In Jenkins’ scathing rebuttal, she said women should be able to vote because they can reform man, which man will not do himself.
“Not the use of the ballot simply to make our own importance greater, but the ballot as it could be used to raise politics out of its filthiness, corruption and ignorance, and to bring in the reign of purity, patriotism and intelligence,” Jenkins wrote.
Jenkins was dedicated to righteousness, and she used the avenues of the suffrage and temperance movements to further that cause.
Because of her work, she was invited to be the keynote speaker at the statehood celebration. Alongside Morris, Jenkins stood as a testament to the effects of suffrage.
The speech was burned into her memory from so much practice. She would rehearse, making her husband move farther and farther away as she read to ensure that her words carried for everyone to hear.
The Cheyenne Daily Sun wrote, “(T)he lady in clear, forceful tones which penetrated to the very outskirts of the crowd, began and delivered without notes or manuscript an address which in ability, logic and eloquence has rarely if ever been equaled by any woman of the land. She was grandly equal to the occasion.”
A couple years later, Jenkins was the first woman in the country to be elected to the Republican National Convention. She would go on to travel the country, attending suffrage events and working with other suffragists to pass laws nationally.
In 1919, Congress passed the amendment and needed 36 states to ratify it. Carrie Chapman Catt, the president of the National American Woman’s Suffrage Association, personally asked Jenkins to plead the 19th Amendment’s case to Wyoming’s governor, which required a special session of the Legislature.
The governor replied, “Mrs. Jenkins, if for no other reason than that you have asked me to do this, I would call this session, for I know that if you did not think it the right thing for me to do, you would not have asked it.”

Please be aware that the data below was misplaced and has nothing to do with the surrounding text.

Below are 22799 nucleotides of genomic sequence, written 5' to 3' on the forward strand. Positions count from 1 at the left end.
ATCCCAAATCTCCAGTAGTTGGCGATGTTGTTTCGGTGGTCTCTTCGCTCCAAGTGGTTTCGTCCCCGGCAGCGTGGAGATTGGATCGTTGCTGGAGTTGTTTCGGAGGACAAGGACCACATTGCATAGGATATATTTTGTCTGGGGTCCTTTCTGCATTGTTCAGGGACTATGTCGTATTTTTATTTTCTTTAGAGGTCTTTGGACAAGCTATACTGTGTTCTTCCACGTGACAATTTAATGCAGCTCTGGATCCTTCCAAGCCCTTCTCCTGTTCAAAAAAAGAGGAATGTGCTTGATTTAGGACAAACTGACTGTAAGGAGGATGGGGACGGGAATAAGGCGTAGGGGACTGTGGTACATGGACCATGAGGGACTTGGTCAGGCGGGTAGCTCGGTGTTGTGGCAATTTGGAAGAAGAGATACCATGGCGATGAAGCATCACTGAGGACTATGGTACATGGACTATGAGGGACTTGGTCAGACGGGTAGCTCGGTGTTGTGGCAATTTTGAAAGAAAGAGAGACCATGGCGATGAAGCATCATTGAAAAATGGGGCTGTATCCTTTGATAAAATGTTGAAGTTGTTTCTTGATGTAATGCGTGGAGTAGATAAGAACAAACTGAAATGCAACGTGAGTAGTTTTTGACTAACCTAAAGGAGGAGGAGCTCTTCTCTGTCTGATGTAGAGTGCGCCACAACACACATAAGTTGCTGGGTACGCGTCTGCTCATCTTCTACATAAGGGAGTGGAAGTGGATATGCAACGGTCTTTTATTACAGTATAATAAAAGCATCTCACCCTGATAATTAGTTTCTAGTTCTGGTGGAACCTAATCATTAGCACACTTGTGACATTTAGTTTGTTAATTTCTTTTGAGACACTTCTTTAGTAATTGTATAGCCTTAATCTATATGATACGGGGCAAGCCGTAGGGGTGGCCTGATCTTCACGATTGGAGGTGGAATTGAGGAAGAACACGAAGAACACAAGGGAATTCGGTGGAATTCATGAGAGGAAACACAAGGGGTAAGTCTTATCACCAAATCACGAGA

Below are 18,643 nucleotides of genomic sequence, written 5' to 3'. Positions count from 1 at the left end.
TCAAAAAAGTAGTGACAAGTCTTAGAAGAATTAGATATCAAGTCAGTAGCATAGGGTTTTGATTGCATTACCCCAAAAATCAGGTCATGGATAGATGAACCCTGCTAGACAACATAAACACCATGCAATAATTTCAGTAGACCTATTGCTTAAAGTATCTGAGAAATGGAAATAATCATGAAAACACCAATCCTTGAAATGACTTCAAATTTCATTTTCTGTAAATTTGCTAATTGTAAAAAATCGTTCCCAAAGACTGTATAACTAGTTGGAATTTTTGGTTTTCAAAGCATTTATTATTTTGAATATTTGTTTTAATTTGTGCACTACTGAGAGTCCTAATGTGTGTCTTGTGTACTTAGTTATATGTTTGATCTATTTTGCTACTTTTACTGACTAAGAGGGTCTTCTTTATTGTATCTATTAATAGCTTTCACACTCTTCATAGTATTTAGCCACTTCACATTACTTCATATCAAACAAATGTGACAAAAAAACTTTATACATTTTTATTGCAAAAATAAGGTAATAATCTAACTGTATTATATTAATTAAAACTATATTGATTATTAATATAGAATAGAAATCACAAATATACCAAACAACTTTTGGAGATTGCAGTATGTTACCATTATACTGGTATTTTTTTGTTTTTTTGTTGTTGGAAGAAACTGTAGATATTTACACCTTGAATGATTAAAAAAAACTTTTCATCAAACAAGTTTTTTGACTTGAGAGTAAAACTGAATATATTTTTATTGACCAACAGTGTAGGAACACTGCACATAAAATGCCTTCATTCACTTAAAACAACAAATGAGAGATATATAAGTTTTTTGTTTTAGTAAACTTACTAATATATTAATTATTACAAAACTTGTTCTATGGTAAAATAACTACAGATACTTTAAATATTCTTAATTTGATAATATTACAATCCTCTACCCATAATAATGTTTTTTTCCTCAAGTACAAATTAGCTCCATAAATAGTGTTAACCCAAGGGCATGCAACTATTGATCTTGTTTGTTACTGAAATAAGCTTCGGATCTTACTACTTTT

Chapman Catt later named Theresa Jenkins, Esther Hobart Morris and Grace Raymond Hebard “as the three women of Wyoming who had meant more than all others for the state of Wyoming in the cause of suffrage.” According to Jenkins’ daughter, that praise was one of Jenkins’ “greatest honors.”
Newly divorced and far from her family, Amalia Post molded a career for herself in 1860s Denver. Across the country from her childhood home in Michigan, she raised chickens and loaned money with interest.
Like many women of the time, Amalia Post grew up thinking women were supposed to be the center of the household. Her real life, however, contradicted that notion. Although she learned to navigate the world of commerce and support herself financially, Post showed no signs of interest related to women’s suffrage.
By the draw of a hat, she ended up in the midst of a movement, however. After moving to Cheyenne to be with her husband, she was selected as the foreman of the first female jury in the U.S.
When women in Wyoming were granted suffrage, the question of jury duty was brought up. If juries were selected from voter rolls, then women ought to participate. And so Post was selected as the foreman of the jury for a murder trial in Cheyenne.
Men of the time thought that women didn’t have the capacity to justly rule on cases involving such high emotions. Some historians say allowing women on juries was an attempt to discredit suffrage or that it was a joke.
Nevertheless, Post, along with other female jurors, sat in the courtroom to hear pleas. In the end, they sentenced the murderer to be hung. In reality, the women of the time reportedly dished out higher fines and stricter rulings.